Thanks MJV….and yes it is rare to see such good sense come out of any university let alone Monash! I am truly surprised. Almost everything else i’ve read that comes out of universities lately is absolute twaddle….except for Rumples!

      • Jason. says:

        You’re kidding me aren’t you Flawse
        catch-up will you,you know I hate to see you like this..try this Cheers http://bilbo.economicoutlook.net/blog/?p=22303

      • Explorer says:

        +1.

        The error is the models, the assumptions and the failure to understand the difference between currency sovereigns and currency users.

        If not, mainstream economics would have:
        1. Foreseen the GFC
        2. Understood that austerity during a balance sheet recession in the private sector would lead to recession.

        Bill Mitchell highlights a few of the major errors in assumptions like:
        All countries can all export their way out of trouble at once, even if there is a virtually universal slowdown in demand. It works for one or two countries if the rest of the world has growth and is facing capacity constraints, but not when virtually all have heightened unemployment and savings rates.

  7. Wing Nut says:

    Black Swann, Shankin Stevens, Hoe Jockey et al should read and sign they understand this. Should they deviate from the path, publicly waterboarded while listening to repeats of Justin Bieber.

    • npi_tweet says:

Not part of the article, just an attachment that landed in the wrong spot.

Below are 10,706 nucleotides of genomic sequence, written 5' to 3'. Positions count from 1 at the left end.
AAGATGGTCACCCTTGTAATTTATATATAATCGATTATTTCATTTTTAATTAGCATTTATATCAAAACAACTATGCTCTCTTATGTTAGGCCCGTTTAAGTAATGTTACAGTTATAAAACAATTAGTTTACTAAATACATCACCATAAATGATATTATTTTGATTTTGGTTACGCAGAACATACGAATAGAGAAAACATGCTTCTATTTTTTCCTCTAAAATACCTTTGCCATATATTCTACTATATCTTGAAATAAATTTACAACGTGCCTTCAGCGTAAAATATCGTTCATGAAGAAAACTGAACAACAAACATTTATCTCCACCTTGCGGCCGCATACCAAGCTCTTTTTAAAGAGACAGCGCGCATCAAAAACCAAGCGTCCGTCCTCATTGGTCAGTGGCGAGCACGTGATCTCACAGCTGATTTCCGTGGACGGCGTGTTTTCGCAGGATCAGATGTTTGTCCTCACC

Politicians have a great disincentive to be ‘innovators’ of policy and ideas. They need to molly-coddle to the ‘guy on the street’.

      Until we recognise that the political system we have should be subject to continuous improvement, don’t expect politicians to think about citizens before themselves.

      But…. here’s a thumbs up to Macrobusiness for it’s contribution to political debate and an alternate POV :)

  8. Magpie says:

    I liked this bit from Prof. Davison’s article:

    “Disclosure Statement
    “Remy Davison’s Chair is funded by the EU Commission.”

    And he sure is worth every penny those people paid.

  9. lloydie says:

    Greece is the only known example so far where the IMF bailout packages were designed to fail rather than succeed. They knew that and everyone understood that.

    They’re delaying the inevitable in the hopes of unifying Europe before Greece implodes. This would require German acquiescence on debt mutualisation and fiscal subsidisation of southern Europe.

    They’re introducing debt mutualisation via the back door of bank unification and trying to get Germany to underwrite bank losses in the rest of Europe.

  10. Pfh007 says:

    Very good.

    There are plenty of policy people on both sides of politics who understand this – they just need to keep pushing until the message gets through to:

    * jounalists

    * more members of the public

    * and our flim flam spin emitting political light weights.

  11. hubris_and_hyperbole says:

    “Does anyone seriously argue that increasing fiscal deficits and ballooning sovereign debt is not the road to serfdom?”

    As S.Keen and others have pointed out is it private debt that is the issue (outside of Europe).

    It is remarkable that whoever this author is doesn’t express the same degree of hand wringing about external deficits. Lord Kaldor summed it up perfectly 30 years ago:

    “If a large trade deficit is continued long enough it would involve transforming a nation of creative producers into a community of rentiers increasingly living on others, seeking gratification in ever more useless consumption, with all the debilitating effects of the bread and circuses of Imperial Rome”